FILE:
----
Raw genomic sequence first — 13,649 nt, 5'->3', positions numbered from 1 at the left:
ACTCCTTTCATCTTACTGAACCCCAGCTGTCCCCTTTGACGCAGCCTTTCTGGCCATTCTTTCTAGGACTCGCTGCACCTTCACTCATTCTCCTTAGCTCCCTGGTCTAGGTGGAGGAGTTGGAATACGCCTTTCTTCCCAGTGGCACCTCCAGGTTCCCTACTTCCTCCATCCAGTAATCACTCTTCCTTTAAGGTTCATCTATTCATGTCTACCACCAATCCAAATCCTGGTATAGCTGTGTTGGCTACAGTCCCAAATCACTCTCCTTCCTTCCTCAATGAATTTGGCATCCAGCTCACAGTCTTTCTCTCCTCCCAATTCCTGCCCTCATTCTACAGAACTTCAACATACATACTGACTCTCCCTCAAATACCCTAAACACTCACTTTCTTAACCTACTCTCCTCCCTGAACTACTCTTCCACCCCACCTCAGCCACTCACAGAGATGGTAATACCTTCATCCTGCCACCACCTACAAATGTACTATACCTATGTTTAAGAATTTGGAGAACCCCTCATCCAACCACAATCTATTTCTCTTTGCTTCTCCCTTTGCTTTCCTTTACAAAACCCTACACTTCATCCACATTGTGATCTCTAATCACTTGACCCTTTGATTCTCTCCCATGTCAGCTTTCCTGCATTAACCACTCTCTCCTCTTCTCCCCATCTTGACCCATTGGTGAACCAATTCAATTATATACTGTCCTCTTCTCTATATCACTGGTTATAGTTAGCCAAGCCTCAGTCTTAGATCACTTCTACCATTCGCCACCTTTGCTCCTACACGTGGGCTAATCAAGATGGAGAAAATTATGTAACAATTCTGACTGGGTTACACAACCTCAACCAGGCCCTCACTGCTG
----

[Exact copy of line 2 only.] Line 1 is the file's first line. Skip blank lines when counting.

ACTCCTTTCATCTTACTGAACCCCAGCTGTCCCCTTTGACGCAGCCTTTCTGGCCATTCTTTCTAGGACTCGCTGCACCTTCACTCATTCTCCTTAGCTCCCTGGTCTAGGTGGAGGAGTTGGAATACGCCTTTCTTCCCAGTGGCACCTCCAGGTTCCCTACTTCCTCCATCCAGTAATCACTCTTCCTTTAAGGTTCATCTATTCATGTCTACCACCAATCCAAATCCTGGTATAGCTGTGTTGGCTACAGTCCCAAATCACTCTCCTTCCTTCCTCAATGAATTTGGCATCCAGCTCACAGTCTTTCTCTCCTCCCAATTCCTGCCCTCATTCTACAGAACTTCAACATACATACTGACTCTCCCTCAAATACCCTAAACACTCACTTTCTTAACCTACTCTCCTCCCTGAACTACTCTTCCACCCCACCTCAGCCACTCACAGAGATGGTAATACCTTCATCCTGCCACCACCTACAAATGTACTATACCTATGTTTAAGAATTTGGAGAACCCCTCATCCAACCACAATCTATTTCTCTTTGCTTCTCCCTTTGCTTTCCTTTACAAAACCCTACACTTCATCCACATTGTGATCTCTAATCACTTGACCCTTTGATTCTCTCCCATGTCAGCTTTCCTGCATTAACCACTCTCTCCTCTTCTCCCCATCTTGACCCATTGGTGAACCAATTCAATTATATACTGTCCTCTTCTCTATATCACTGGTTATAGTTAGCCAAGCCTCAGTCTTAGATCACTTCTACCATTCGCCACCTTTGCTCCTACACGTGGGCTAATCAAGATGGAGAAAATTATGTAACAATTCTGACTGGGTTACACAACCTCAACCAGGCCCTCACTGCTG